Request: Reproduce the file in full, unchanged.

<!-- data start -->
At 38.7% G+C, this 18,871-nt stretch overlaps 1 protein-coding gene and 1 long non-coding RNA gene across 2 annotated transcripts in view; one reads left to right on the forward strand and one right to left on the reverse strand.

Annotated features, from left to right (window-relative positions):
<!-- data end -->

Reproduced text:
At 38.7% G+C, this 18,871-nt stretch overlaps 1 protein-coding gene and 1 long non-coding RNA gene across 2 annotated transcripts in view; one reads left to right on the forward strand and one right to left on the reverse strand.

Annotated features, from left to right (window-relative positions):